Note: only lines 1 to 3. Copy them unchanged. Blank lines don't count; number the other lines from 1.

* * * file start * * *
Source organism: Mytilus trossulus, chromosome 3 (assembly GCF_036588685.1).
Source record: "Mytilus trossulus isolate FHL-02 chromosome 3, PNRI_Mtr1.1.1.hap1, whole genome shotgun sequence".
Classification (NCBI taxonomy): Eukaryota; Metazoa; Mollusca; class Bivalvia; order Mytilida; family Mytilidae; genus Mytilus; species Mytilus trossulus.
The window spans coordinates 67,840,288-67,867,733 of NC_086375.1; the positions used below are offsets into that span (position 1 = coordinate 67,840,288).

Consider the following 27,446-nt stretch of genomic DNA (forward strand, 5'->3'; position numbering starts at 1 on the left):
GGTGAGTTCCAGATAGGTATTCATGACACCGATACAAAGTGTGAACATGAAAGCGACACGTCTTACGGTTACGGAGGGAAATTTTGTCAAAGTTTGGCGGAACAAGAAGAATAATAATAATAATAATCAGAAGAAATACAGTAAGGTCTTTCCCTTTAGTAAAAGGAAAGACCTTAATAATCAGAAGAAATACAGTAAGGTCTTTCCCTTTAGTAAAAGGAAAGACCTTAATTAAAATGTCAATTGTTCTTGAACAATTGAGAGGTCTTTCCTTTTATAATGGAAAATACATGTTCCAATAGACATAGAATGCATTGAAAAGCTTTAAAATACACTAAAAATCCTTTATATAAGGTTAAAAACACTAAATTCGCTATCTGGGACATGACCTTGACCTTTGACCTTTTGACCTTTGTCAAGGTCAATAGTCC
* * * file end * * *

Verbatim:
Source organism: Mytilus trossulus, chromosome 3 (assembly GCF_036588685.1).
Source record: "Mytilus trossulus isolate FHL-02 chromosome 3, PNRI_Mtr1.1.1.hap1, whole genome shotgun sequence".
Classification (NCBI taxonomy): Eukaryota; Metazoa; Mollusca; class Bivalvia; order Mytilida; family Mytilidae; genus Mytilus; species Mytilus trossulus.